Google will try to map a path to mainstream robotics, according to a New York Times interview with the man behind the move. The search company has the cash and a smart, passionate, and experienced enthusiast. The open question is whether that's enough to turn this broadly fascinating field into any mainstream commercial opportunities.
Leading the charge is Andy Rubin, the engineer who brought us the operating system he called Android after his passion for robotics. Rubin used Google's software and financial clout to create a version of mobile Linux that has risen above a crowd of small OSes.
Today Android increasingly dominates in smartphones and tablets, but I think the job in robotics is different and tougher. Robotics has long been fascinating potential that's been tough to realize.
MIT robotics researchers had the first big breakthrough with its Roomba automated vacuum cleaner — a rare consumer spinoff from its military robots. More recently, Willow Garage created a humanoid robotics platform — and a robotics open-source software group — to give interested innovators some traction.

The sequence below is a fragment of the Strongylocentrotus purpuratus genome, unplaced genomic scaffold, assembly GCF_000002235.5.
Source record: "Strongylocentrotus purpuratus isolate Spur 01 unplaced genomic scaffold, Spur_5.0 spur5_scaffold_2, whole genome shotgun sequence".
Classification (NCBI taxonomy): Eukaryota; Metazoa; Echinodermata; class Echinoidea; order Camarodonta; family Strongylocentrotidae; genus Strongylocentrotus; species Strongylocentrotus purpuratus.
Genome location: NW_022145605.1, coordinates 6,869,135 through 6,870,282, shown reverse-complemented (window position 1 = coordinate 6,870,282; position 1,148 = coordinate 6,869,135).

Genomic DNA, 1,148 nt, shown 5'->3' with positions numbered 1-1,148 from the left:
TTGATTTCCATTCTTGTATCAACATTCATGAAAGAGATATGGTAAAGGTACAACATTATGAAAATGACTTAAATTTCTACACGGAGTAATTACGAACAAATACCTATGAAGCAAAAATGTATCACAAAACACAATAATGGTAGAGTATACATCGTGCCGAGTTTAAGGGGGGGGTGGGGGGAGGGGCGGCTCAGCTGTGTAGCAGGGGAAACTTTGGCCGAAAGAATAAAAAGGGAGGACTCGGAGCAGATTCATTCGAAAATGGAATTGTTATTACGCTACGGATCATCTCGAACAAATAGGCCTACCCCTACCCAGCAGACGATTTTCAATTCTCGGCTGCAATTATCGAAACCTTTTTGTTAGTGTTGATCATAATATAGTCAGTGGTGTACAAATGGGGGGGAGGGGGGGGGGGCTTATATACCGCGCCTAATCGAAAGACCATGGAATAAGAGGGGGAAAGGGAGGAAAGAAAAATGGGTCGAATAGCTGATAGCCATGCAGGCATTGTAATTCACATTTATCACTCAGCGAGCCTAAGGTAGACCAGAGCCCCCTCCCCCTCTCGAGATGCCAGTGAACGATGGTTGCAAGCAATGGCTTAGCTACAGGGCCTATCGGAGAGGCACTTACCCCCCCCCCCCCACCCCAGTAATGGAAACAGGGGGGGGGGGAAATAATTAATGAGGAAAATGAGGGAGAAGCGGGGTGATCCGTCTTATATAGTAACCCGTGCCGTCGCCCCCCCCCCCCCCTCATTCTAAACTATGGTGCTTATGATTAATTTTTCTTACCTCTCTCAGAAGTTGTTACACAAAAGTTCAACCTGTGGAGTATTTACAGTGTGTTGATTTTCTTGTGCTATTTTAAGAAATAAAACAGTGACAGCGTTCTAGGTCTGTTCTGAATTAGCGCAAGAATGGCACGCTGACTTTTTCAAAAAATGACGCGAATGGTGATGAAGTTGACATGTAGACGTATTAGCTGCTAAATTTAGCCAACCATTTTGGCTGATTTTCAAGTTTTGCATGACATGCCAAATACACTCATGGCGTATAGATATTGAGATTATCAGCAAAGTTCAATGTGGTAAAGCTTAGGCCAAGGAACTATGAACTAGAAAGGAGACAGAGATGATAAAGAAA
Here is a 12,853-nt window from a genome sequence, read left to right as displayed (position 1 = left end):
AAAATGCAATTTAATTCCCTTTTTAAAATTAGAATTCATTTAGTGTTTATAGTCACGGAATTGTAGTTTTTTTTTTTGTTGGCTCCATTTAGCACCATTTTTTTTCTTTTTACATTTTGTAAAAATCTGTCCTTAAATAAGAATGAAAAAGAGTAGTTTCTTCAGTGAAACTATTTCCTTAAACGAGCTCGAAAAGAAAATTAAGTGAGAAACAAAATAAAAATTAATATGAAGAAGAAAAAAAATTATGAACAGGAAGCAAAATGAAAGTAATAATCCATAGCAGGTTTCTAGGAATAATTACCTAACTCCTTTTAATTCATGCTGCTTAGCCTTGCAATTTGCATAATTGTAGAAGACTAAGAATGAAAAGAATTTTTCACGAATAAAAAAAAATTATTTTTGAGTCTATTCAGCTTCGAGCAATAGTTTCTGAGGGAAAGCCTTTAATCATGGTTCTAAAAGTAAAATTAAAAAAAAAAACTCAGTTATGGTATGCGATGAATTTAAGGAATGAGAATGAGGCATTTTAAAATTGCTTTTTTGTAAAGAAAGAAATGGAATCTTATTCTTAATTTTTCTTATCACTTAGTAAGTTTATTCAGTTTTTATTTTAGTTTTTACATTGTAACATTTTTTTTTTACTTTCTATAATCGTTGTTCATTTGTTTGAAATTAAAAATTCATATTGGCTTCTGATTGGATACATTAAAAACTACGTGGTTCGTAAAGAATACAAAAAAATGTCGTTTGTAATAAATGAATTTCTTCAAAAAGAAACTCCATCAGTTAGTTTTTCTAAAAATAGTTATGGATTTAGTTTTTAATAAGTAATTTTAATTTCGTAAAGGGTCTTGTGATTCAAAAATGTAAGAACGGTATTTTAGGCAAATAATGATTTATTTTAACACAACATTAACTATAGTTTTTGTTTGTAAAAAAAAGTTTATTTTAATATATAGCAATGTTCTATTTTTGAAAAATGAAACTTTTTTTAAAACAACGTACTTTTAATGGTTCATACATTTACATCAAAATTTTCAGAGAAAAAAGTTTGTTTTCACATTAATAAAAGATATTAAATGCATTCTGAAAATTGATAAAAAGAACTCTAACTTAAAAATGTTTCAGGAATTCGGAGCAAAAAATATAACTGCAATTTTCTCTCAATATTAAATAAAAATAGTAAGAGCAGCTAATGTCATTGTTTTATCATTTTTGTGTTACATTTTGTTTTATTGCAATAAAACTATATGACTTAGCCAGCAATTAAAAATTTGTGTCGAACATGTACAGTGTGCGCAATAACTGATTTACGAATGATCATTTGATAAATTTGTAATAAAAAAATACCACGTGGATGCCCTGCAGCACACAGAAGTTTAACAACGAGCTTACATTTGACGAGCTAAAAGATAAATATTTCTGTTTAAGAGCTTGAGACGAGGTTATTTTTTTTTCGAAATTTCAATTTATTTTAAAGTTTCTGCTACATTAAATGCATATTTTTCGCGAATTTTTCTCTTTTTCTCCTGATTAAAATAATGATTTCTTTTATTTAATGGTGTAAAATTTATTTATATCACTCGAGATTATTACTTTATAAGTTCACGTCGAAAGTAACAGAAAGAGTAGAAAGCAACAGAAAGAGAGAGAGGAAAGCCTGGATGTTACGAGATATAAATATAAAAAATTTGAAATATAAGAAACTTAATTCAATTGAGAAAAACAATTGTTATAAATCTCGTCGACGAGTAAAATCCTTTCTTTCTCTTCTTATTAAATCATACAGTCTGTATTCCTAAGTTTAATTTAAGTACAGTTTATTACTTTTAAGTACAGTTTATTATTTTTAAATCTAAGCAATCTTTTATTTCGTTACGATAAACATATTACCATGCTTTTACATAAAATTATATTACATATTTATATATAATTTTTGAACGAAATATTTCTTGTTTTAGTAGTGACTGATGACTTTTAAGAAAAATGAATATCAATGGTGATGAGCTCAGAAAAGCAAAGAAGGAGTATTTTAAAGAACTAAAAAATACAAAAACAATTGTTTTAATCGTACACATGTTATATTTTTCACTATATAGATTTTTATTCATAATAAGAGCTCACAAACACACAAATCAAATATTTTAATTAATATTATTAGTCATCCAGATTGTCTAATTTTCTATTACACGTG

DARPA recently launched a challenge to develop the best search-and-rescue humanoid robot. That program has already spawned some exciting work. Even Wall Street sees the potential; a robotics stock index tracks 77 companies in the area.
Rubin has mass market savvy from his work on Android, as well as Google's financial backing, which the NYT article said has enabled him to buy seven robotics companies, including:
- Schaft, the Japanese maker of a humanoid robot
- Industrial Perception, a computer vision and robotic arm startup
- Meka and Redwood Robotics, makers of humanoid robots and robot arms
- Bot and Dolly, whose robotic cameras were used in the movie Gravity
- Autofuss, an advertising and design firm
- Holomni, a maker of specialized wheels
There's no doubt Rubin's effort will attract a flood of resumés from engineers who share his passion for robotics. I'd love to hear from some of you about what you see as the untapped commercial opportunities and challenges of getting them on mechanical legs.
This article originally appeared in EBN's sister publication EETimes.